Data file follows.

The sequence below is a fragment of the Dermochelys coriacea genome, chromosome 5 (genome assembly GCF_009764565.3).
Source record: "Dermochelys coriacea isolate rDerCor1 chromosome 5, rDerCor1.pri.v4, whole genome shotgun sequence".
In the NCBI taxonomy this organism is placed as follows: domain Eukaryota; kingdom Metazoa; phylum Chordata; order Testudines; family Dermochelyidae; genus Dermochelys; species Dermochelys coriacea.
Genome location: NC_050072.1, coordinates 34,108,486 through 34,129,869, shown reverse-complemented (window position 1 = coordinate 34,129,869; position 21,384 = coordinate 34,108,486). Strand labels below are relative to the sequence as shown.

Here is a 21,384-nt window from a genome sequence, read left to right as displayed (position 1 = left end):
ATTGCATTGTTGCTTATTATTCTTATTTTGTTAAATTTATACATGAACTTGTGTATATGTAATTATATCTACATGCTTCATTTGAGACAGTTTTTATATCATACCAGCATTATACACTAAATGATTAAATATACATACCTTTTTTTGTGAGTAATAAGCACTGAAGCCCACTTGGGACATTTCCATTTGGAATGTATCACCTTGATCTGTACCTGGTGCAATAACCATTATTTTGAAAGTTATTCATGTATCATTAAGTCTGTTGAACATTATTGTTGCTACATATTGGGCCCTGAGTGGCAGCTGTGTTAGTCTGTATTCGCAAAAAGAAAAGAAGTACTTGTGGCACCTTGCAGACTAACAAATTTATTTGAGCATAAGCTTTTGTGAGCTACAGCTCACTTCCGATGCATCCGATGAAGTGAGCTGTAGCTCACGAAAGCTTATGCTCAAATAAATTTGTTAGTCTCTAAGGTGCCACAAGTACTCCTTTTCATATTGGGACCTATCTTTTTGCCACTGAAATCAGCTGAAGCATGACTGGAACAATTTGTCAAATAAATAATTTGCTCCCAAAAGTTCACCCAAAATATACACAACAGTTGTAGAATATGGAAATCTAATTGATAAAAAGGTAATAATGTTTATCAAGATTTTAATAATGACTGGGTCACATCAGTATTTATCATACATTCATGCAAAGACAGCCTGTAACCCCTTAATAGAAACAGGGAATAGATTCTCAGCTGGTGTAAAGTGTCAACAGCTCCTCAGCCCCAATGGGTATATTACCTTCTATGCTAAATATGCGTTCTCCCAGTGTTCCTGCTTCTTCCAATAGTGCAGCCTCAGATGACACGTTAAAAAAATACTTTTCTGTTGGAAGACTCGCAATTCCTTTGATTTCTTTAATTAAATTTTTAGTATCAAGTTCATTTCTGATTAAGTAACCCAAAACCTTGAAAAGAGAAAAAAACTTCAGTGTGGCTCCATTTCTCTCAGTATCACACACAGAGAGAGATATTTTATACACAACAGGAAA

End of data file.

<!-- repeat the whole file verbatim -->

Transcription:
The sequence below is a fragment of the Dermochelys coriacea genome, chromosome 5 (genome assembly GCF_009764565.3).
Source record: "Dermochelys coriacea isolate rDerCor1 chromosome 5, rDerCor1.pri.v4, whole genome shotgun sequence".
In the NCBI taxonomy this organism is placed as follows: domain Eukaryota; kingdom Metazoa; phylum Chordata; order Testudines; family Dermochelyidae; genus Dermochelys; species Dermochelys coriacea.
Genome location: NC_050072.1, coordinates 34,108,486 through 34,129,869, shown reverse-complemented (window position 1 = coordinate 34,129,869; position 21,384 = coordinate 34,108,486). Strand labels below are relative to the sequence as shown.

Here is a 21,384-nt window from a genome sequence, read left to right as displayed (position 1 = left end):
ATTGCATTGTTGCTTATTATTCTTATTTTGTTAAATTTATACATGAACTTGTGTATATGTAATTATATCTACATGCTTCATTTGAGACAGTTTTTATATCATACCAGCATTATACACTAAATGATTAAATATACATACCTTTTTTTGTGAGTAATAAGCACTGAAGCCCACTTGGGACATTTCCATTTGGAATGTATCACCTTGATCTGTACCTGGTGCAATAACCATTATTTTGAAAGTTATTCATGTATCATTAAGTCTGTTGAACATTATTGTTGCTACATATTGGGCCCTGAGTGGCAGCTGTGTTAGTCTGTATTCGCAAAAAGAAAAGAAGTACTTGTGGCACCTTGCAGACTAACAAATTTATTTGAGCATAAGCTTTTGTGAGCTACAGCTCACTTCCGATGCATCCGATGAAGTGAGCTGTAGCTCACGAAAGCTTATGCTCAAATAAATTTGTTAGTCTCTAAGGTGCCACAAGTACTCCTTTTCATATTGGGACCTATCTTTTTGCCACTGAAATCAGCTGAAGCATGACTGGAACAATTTGTCAAATAAATAATTTGCTCCCAAAAGTTCACCCAAAATATACACAACAGTTGTAGAATATGGAAATCTAATTGATAAAAAGGTAATAATGTTTATCAAGATTTTAATAATGACTGGGTCACATCAGTATTTATCATACATTCATGCAAAGACAGCCTGTAACCCCTTAATAGAAACAGGGAATAGATTCTCAGCTGGTGTAAAGTGTCAACAGCTCCTCAGCCCCAATGGGTATATTACCTTCTATGCTAAATATGCGTTCTCCCAGTGTTCCTGCTTCTTCCAATAGTGCAGCCTCAGATGACACGTTAAAAAAATACTTTTCTGTTGGAAGACTCGCAATTCCTTTGATTTCTTTAATTAAATTTTTAGTATCAAGTTCATTTCTGATTAAGTAACCCAAAACCTTGAAAAGAGAAAAAAACTTCAGTGTGGCTCCATTTCTCTCAGTATCACACACAGAGAGAGATATTTTATACACAACAGGAAA